New Windows 7 and Server 2008R2 out of band patch
Microsoft usually only issues patches on the second Tuesday of every month (so-called “Patch Tuesday”). However, when there is a vulnerability that is being exploited in the wild (or is likely to be) Microsoft may issue an out of band patch. That’s exactly what happened yesterday. The vulnerability being patched was introduced when Microsoft patched Meltdown and Spectre in January. In that patch, Windows separates page tables between user space and kernel space to mitigate processor vulnerabilities (kernel page table isolation). But this apparently creates a new problem in Windows 7 and Server 2008R2.
The new vulnerability allows any user on the machine to read and write to the memory of any process, including the kernel. Ironically, this is worse than the original Meltdown vulnerability which only allowed attackers to read (but not write) arbitrary memory. In other words, the patch creates a problem worse than the original vulnerability the patch was written to solve.
There are no active exploits in the wild that we know of and this isn’t remotely exploitable. However, this is a very dangerous class of vulnerability because an attacker who successfully exploits it gains full system privileges. This is a nightmare scenario for any organization that puts most of their focus into constructing defenses to keep attackers out of a network (rather than balancing perimeter and internal network monitoring). With this exploit, once an attacker is in the network with any regular user account on a Windows 7 machine, they can elevate to full system privileges. From here, attackers can dump credentials and move laterally throughout the network.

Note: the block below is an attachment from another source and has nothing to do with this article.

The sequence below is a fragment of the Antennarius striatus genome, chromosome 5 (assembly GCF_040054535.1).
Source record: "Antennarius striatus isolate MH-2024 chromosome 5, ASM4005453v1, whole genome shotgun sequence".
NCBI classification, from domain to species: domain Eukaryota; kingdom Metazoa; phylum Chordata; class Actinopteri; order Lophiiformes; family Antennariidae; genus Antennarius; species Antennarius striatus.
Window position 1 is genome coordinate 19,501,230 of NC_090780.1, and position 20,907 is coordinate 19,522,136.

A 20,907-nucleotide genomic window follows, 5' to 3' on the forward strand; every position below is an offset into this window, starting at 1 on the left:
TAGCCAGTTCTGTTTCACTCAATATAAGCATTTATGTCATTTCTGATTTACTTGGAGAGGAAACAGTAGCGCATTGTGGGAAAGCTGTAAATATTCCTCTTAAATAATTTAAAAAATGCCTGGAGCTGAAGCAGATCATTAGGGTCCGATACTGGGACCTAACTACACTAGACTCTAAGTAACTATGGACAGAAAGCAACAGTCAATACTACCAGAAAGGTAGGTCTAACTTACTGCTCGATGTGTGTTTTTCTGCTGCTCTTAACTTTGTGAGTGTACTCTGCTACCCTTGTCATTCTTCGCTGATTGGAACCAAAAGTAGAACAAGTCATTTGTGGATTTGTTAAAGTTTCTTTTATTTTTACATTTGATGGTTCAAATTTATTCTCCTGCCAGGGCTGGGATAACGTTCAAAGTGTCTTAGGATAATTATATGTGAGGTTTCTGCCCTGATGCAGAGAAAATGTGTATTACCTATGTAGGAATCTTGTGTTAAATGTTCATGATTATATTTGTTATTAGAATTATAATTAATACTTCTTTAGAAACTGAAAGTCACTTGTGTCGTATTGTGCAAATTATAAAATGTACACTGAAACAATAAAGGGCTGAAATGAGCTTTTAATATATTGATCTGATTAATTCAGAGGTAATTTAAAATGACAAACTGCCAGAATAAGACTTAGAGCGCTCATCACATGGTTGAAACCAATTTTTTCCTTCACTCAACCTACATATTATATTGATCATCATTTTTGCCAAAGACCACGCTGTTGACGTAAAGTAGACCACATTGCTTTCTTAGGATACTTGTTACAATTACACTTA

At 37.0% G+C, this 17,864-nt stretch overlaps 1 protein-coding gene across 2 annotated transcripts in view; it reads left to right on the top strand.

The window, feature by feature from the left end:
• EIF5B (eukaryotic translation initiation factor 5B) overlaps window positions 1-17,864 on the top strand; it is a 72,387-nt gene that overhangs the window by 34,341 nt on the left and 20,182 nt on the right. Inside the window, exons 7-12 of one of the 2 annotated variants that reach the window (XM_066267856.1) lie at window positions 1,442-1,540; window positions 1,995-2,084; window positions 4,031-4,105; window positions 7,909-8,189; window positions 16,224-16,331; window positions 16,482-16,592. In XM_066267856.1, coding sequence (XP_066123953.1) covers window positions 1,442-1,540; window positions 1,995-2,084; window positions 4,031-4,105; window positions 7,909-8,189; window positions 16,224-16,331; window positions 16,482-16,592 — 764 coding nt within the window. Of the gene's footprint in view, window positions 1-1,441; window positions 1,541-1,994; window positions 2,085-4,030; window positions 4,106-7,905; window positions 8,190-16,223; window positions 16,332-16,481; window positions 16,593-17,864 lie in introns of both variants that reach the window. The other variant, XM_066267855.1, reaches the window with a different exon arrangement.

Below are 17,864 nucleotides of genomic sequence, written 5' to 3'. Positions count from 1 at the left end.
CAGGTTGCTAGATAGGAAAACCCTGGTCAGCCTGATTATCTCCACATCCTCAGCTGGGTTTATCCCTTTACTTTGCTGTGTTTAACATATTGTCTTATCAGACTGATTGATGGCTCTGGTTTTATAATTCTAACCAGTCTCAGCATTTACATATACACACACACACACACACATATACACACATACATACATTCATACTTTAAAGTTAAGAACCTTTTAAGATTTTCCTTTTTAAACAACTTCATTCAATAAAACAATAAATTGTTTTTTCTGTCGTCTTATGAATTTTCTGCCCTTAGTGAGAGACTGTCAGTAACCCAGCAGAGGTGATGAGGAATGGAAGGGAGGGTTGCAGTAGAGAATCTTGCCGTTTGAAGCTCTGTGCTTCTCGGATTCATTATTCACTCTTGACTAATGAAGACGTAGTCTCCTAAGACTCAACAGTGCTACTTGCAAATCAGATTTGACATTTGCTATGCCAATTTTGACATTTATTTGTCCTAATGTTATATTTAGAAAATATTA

If your internal network security monitoring isn’t top notch, this is definitely worth patching now (even though it is outside of the normal schedule). Some IT teams will claim patching this can wait. Microsoft didn’t think so or they wouldn’t have released the patch out of band. In Rendition’s experience with red team engagements, getting in is easy (someone always opens the attachment). What’s harder in most cases is elevating privileges on that first machine. This vulnerability will allow attackers to do that with ease. Even if you opt not to patch the entire environment out of band, pay special attention to application servers and RDP servers that are running Windows Server 2008R2. Typically these servers allow many users to log in with limited privileges. This sets the stage for any one (or more) of these users to take full control of the server, allowing them to see the data being processed by all other users on the server.
If you think you may have already been compromised by this (or any other) vulnerability, it is highly recommended that you conduct threat hunting in your network to discover attackers that may have bypassed your perimeter defenses.